Like a Midwestern Charles Peterson, Daniel Corrigan is one of the great hometown rock photographers—but instead of Seattle grunge, Corrigan became the lens of Twin Cities rock, funk, and hip-hop. Most famous for shooting the cover of the Replacements’ iconic Let It Be in 1984, Corrigan also snapped covers, portraits, and live pictures of the acts that have defined the ever-shifting “Minneapolis sound”: Hüsker Dü, Soul Asylum, Babes in Toyland, Atmosphere, Jimmy Jam and Terry Lewis, the Time and of course, Prince. “I have probably the largest collection of Prince live photos anywhere,” Corrigan notes.
Most of them were taken at First Avenue, the Minneapolis rock club (and its side room, 7th Street Entry) where the photographer has a day job as a maintenance man. But part of his employment contract requires Corrigan to shoot a half-dozen shows a month, basically of his choosing, for the club’s historical archive. Though Corrigan has shot bands all over, First Avenue has been his primary setting for over 35 years, when he began taking assignments from the University of Minnesota’s Daily and the fledgling alt-weekly City Pages.
Unlike Peterson, whose stark black-and-white action shots helped seal the legend of Nirvana, Soundgarden, and Sub Pop, Corrigan had never collected his work. That changes November 1st, when the Minnesota Historical Society Press publishes Heyday: 35 Years of Music in Minneapolis, a 224-page coffee-table book featuring nearly 500 images from throughout Corrigan’s long career.
The accompanying text is by local musician, DJ, and writer Danny Sigelman, a longtime friend of the photographer’s who met the book’s future editor, Josh Leventhal, at a panel discussion featuring Corrigan “at this antique store near my house,” Sigelman says. “A friend introduced me to him. Josh was telling me, ‘I think it would be so cool to do a book of this guy. I came down here to talk to him about it.’ I said, ‘Stop right there—I’m your man.’”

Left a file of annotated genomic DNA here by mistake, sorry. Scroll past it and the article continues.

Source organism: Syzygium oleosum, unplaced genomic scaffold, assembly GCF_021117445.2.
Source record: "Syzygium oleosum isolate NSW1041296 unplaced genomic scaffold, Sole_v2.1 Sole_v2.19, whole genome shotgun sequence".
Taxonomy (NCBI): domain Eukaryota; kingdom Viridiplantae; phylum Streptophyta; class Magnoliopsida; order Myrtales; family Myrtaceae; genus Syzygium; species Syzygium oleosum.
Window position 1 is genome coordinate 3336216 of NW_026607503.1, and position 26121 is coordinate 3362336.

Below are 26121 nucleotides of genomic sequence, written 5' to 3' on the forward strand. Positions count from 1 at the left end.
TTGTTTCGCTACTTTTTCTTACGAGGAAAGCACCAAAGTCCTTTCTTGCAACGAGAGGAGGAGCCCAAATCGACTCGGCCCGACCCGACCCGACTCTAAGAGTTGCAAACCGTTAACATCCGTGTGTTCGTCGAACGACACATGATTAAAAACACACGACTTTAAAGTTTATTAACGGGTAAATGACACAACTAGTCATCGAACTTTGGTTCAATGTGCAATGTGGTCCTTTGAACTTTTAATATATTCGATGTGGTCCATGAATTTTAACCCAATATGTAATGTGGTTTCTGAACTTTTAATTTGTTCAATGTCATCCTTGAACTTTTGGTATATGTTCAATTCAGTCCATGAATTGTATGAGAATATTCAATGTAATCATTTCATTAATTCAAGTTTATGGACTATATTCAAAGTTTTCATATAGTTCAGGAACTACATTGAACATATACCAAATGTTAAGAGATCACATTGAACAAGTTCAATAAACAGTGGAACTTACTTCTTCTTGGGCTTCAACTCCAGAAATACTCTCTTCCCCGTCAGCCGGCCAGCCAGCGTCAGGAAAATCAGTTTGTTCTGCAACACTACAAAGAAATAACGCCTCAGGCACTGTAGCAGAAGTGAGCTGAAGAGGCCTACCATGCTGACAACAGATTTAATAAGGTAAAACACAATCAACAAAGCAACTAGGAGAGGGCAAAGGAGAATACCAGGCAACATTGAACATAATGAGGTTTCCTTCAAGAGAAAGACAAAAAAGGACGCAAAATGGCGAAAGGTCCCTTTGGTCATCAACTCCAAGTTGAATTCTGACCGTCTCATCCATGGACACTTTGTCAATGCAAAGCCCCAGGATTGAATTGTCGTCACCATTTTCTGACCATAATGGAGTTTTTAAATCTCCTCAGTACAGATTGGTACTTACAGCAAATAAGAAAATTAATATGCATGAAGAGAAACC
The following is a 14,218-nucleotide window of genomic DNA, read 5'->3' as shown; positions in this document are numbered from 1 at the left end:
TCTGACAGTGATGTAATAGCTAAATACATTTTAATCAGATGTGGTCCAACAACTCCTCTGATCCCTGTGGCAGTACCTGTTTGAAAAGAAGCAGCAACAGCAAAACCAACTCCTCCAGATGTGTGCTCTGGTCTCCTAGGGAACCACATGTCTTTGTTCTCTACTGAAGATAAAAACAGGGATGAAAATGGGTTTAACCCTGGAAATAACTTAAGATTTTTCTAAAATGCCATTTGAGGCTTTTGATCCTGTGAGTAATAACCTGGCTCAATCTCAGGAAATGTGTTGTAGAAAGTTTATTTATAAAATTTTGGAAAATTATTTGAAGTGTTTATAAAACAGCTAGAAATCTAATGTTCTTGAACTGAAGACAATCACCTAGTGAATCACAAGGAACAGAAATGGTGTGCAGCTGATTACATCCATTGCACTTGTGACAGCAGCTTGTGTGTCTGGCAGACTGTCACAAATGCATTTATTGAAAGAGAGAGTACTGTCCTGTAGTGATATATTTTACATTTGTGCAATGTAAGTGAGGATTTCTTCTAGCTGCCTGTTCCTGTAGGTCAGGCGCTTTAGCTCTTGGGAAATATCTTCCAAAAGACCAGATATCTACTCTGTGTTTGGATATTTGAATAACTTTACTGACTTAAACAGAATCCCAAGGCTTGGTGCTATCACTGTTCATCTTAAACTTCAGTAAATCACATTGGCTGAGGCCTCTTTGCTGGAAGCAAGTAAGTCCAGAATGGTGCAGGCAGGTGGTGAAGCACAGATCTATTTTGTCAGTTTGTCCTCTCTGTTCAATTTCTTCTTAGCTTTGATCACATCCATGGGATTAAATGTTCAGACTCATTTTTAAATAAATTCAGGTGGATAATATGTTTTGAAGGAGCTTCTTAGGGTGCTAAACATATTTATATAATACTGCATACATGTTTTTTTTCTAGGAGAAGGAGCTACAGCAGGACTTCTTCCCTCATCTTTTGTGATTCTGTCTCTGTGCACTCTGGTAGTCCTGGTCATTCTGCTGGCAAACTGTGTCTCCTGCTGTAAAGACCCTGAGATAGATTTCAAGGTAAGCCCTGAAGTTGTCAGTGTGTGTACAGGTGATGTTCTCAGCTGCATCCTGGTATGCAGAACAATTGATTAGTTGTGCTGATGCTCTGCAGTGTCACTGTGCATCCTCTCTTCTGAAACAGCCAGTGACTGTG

All the big acts are present in Heyday—each of the above, plus arena shots of MJ and Springsteen, and striking early portraits of David Byrne, Henry Rollins, Wilco, and many more. There are a slew of lesser-known but well-loved Twin Cities groups, ranging from Zuzu’s Petals to Lifter Puller (Craig Finn’s precursor to the Hold Steady), as well as a wide array of touring acts, from R.E.M. to the Clash to Motörhead.
Pitchfork spoke to Corrigan about Heyday in the 7th Street Entry’s basement dressing room, then at an upstairs table in the First Avenue Mainroom; and to Sigelman over the phone. Below that, you’ll find a gallery of some of Corrigan’s most indelible shots through the years.
Pitchfork: When did you begin your relationship with First Avenue?